Episode 225 – The top 1% and the bottom 70% and Satanists march in Noosa
Satanists prepare to march in Noosa and Christians are worried. The top 1% of Australians own 70% of the wealth and no-one cares. The emissions of one cow equal driving the average car for 12,500 km.
1:21 Robin Bristow and the Noosa Satanists
What will happen on Hastings St?
His original press release.
Praise be Scott Morrison. His proposed “Religious Freedom Bill” will open the gates of Hell onto the Streets of Australia.
For all of us quiet Australians who are condemned to the underworld we are planning a queer Halloween celebration of our Freedom of Speech and Religious Freedoms. Halloween on Hastings invites all Mad Fkn Witches, Sodomites, Warlocks, Pagans, Satanists, Atheists and Whores to our 2nd November event. We are going to take back the streets of Noosa from the State and Local Government sponsored homophobes and misogynists.
We will be preaching the gospel of where to obtain abortions, handing out condoms, how to support Voluntary Assisted Dying, where to find brothels and sex shops, how you can stop chaplains from messing with our children and many other issues.
We ask you, as fervent supporters of Freedom of Speech and Religious Freedom, for letters of support to be read out before our main speeches, invocations and street parade.
We also wish to acknowledge at this time the call from LNP stalwarts George Brandis and Senator Concetta Fierravanti-Wells that “everyone should have the freedom to manifest in public his religion or belief in worship, observance, practice and teaching”.
It is going to be one hell of a party.
A YouTube video response by Sonja Howard
Here is the link
The Julian Porteous case
The Federal Government’s rationale for overriding the Tasmanian Anti-Discrimination Act is that the Archbishop of Hobart was hauled before a discrimination tribunal for simply stating Catholic doctrine on marriage.
Every word of that rationale is a lie. This article is about what actually happened.
Mr Porter claimed the complaint was made against the Archbishop over statements of doctrine, “… no more than statements, Christian statements about their preference for a traditional view of marriage”.
The message, … , was that the complaint was taken to silence the Archbishop, to limit his freedom of religious expression, and that federal legislation is needed to stop such actions.
In relation to my complaint, none of the above claims are true. It is deliberate misinformation to continually publish them as fact.
It’s also concerning that neither interviewing journalists, nor political commentators, have taken the time to discover the facts, or question these statements.
It is especially concerning as the complaint is being offered up as a major reason for legislation which will expose some of Australia’s most vulnerable people to very real harm.
Here’s what actually happened.
In 2015, as Australia’s marriage equality debate heated up, the Australian Catholic Bishops Conference distributed a booklet nationally, through its churches, schools and online.
The resulting document told us, as fact, same-sex-attracted people are, somehow, “not whole”; their relationships no more than friendships and inferior to heterosexual marriage in quality and importance; that they raise unhealthy children; and, most offensively, that same-sex parenting is “messing with kids”.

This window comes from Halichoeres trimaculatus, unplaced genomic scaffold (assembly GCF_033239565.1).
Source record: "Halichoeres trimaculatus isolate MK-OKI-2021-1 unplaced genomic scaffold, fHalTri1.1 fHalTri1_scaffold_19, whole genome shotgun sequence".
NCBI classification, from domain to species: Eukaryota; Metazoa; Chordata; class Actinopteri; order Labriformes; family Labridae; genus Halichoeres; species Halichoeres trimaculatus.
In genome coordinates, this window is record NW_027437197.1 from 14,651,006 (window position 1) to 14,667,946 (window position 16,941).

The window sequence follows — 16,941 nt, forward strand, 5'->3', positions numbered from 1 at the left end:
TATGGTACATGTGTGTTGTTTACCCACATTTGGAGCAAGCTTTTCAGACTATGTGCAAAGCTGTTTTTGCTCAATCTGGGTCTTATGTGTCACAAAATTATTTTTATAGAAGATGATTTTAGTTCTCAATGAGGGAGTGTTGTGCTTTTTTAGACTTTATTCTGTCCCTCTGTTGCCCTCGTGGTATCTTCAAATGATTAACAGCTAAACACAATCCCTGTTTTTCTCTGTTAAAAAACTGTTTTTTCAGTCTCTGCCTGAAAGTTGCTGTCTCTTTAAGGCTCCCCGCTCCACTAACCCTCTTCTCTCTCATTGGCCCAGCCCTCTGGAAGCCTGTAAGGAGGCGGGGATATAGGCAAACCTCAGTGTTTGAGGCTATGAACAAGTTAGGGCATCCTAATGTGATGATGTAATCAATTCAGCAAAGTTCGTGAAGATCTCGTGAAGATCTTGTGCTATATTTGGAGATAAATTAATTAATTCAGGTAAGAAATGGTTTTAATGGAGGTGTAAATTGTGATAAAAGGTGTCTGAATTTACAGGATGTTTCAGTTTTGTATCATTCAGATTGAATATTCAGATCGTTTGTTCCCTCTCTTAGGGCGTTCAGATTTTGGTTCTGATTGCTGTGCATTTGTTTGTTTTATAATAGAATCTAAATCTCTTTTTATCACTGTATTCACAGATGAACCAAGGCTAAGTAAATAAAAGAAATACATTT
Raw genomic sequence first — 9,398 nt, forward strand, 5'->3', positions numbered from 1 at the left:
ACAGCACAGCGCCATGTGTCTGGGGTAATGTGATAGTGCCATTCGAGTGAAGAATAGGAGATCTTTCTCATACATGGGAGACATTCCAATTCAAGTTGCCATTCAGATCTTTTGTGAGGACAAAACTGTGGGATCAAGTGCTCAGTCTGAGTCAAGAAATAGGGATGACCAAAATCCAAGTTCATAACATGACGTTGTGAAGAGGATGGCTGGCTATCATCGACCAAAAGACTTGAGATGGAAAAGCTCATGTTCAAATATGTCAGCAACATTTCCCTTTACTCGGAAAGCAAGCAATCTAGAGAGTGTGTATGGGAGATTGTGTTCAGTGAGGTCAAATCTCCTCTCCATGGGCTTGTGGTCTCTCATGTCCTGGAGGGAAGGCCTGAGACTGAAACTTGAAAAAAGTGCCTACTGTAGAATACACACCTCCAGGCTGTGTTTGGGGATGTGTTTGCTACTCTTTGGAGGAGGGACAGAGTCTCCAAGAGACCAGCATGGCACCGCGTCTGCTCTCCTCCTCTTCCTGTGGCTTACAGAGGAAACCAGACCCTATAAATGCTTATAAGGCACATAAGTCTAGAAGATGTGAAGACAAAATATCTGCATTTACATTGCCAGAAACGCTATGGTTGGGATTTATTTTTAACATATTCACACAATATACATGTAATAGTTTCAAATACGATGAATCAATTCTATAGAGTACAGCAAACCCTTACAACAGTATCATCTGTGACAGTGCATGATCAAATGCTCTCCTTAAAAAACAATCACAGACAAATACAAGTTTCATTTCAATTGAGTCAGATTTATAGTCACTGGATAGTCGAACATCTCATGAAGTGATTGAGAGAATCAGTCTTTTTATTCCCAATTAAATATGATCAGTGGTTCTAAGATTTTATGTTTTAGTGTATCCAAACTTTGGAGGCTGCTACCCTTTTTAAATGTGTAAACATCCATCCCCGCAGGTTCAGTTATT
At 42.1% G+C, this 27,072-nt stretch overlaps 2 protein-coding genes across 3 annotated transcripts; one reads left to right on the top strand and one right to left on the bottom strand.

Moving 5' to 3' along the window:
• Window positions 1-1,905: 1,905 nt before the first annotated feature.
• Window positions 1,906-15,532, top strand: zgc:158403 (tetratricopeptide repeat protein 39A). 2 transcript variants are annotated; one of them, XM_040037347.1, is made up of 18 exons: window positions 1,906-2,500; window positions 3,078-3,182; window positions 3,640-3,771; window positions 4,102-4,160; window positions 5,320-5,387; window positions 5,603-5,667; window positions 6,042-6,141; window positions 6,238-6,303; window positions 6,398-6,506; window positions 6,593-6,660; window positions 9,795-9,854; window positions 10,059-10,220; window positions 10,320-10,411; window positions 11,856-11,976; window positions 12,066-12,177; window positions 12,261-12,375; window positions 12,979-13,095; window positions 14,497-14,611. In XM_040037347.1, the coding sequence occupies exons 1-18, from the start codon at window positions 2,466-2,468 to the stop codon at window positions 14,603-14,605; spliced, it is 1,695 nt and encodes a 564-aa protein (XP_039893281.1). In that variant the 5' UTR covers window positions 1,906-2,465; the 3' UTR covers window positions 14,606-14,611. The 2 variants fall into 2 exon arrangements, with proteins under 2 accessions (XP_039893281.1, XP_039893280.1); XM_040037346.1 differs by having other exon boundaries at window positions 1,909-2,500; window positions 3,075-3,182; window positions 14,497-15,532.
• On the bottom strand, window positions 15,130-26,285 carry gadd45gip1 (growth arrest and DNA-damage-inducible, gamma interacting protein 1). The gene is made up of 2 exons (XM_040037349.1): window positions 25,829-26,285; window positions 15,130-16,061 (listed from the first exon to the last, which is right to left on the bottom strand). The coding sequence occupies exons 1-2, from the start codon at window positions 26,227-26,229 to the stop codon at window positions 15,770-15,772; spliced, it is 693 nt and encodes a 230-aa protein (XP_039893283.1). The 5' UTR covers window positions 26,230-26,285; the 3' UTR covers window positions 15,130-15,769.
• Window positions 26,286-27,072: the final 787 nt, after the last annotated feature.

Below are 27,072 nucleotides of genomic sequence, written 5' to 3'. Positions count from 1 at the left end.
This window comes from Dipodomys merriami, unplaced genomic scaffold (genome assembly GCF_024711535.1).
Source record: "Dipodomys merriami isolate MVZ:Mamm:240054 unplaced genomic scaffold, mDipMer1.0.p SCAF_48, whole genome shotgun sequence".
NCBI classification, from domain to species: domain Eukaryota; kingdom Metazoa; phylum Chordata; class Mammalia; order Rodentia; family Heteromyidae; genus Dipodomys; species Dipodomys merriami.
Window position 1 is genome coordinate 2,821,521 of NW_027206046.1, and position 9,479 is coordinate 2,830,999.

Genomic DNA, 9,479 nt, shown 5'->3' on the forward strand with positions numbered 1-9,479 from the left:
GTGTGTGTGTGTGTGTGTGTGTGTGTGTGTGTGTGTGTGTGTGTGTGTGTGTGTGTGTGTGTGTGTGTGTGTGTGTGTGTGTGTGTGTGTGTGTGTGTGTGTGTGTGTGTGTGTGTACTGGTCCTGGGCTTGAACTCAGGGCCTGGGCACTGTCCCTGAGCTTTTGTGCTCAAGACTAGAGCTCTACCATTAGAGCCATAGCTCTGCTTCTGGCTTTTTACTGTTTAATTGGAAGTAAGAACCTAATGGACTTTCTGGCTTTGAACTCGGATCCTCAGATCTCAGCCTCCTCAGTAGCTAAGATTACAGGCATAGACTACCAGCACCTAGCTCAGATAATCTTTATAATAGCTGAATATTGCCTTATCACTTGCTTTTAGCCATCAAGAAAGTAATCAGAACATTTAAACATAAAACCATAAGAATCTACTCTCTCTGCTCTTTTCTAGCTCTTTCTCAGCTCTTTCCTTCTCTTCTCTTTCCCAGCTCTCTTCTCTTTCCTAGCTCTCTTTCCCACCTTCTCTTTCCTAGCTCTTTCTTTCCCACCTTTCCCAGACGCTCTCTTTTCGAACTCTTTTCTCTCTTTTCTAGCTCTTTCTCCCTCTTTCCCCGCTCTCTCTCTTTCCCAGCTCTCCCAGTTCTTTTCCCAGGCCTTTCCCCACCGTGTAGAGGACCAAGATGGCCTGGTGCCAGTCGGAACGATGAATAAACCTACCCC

The bishops had to know that, for almost every Australian, “messing with kids” directly refers to paedophilia.
As evidenced by the outpouring of anger and hurt, the booklet was widely viewed as something other than simply a statement of Catholic doctrine, by and for Catholics. For thousands of Catholics, it was a demeaning attack on the worth of same-sex-attracted people and their families.
In response to many weeks of public outcry, much of it from Catholic communities, the bishops did nothing – apart from continuing to distribute the booklet. So, around September 2015, I lodged my complaint.
From the outset, the substance of the complaint was very clear: I was not against Catholic bishops putting the Church’s view on marriage. I was against them stating their view as fact, as well as the demeaning and unnecessary references they used to make their case.
… At conciliation, I offered the bishops a written statement, assuring them I was committed to ensuring the Church was able to voice its opposition to marriage equality, and to express its beliefs on marriage.
Personally, I found the Church’s position on secular marriage law absurd, but I completely respected the right to hold those beliefs.
I simply asked them to express those beliefs in a manner which made it clear they were statements of Church doctrine, not fact, and to re-word the more offensive phrases so they weren’t as overtly accusatory and demeaning to LGBTIQ Australians and their families.
31:41 RD Bill – How is the consultation going?
Attorney-General Christian Porter has rejected a key concern from big business over the Morrison government’s draft religious discrimination bill, declaring they had gone “a little bit too far” in telling employees what they can and can’t say outside work hours … he said he found the business complaints “less persuasive” than other issues that had arisen in the consultation process.
Mr Porter flagged amendments to the draft bill that could ensure religious hospitals and aged care facilities were protected for acting in accordance with their faith.